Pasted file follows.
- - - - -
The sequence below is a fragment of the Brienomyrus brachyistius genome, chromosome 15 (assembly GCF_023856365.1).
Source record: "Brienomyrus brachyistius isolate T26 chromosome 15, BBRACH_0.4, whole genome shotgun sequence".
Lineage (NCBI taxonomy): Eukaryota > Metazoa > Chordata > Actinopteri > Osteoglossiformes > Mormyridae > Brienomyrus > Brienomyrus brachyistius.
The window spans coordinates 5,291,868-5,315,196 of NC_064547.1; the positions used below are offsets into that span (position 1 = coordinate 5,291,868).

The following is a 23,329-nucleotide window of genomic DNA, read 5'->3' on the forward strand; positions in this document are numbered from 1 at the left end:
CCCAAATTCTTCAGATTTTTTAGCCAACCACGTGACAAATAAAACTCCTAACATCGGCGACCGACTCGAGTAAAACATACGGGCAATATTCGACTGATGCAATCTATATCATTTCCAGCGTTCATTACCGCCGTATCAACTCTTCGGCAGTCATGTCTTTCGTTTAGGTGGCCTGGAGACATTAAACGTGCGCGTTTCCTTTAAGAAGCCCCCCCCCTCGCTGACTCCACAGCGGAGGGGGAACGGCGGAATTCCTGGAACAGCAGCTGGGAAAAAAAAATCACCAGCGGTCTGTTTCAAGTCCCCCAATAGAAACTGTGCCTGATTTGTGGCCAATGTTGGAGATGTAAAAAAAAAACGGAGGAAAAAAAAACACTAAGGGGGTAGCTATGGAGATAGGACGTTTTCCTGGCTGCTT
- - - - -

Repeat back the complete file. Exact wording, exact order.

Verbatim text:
The sequence below is a fragment of the Brienomyrus brachyistius genome, chromosome 15 (assembly GCF_023856365.1).
Source record: "Brienomyrus brachyistius isolate T26 chromosome 15, BBRACH_0.4, whole genome shotgun sequence".
Lineage (NCBI taxonomy): Eukaryota > Metazoa > Chordata > Actinopteri > Osteoglossiformes > Mormyridae > Brienomyrus > Brienomyrus brachyistius.
The window spans coordinates 5,291,868-5,315,196 of NC_064547.1; the positions used below are offsets into that span (position 1 = coordinate 5,291,868).

The following is a 23,329-nucleotide window of genomic DNA, read 5'->3' on the forward strand; positions in this document are numbered from 1 at the left end:
CCCAAATTCTTCAGATTTTTTAGCCAACCACGTGACAAATAAAACTCCTAACATCGGCGACCGACTCGAGTAAAACATACGGGCAATATTCGACTGATGCAATCTATATCATTTCCAGCGTTCATTACCGCCGTATCAACTCTTCGGCAGTCATGTCTTTCGTTTAGGTGGCCTGGAGACATTAAACGTGCGCGTTTCCTTTAAGAAGCCCCCCCCCTCGCTGACTCCACAGCGGAGGGGGAACGGCGGAATTCCTGGAACAGCAGCTGGGAAAAAAAAATCACCAGCGGTCTGTTTCAAGTCCCCCAATAGAAACTGTGCCTGATTTGTGGCCAATGTTGGAGATGTAAAAAAAAAACGGAGGAAAAAAAAACACTAAGGGGGTAGCTATGGAGATAGGACGTTTTCCTGGCTGCTT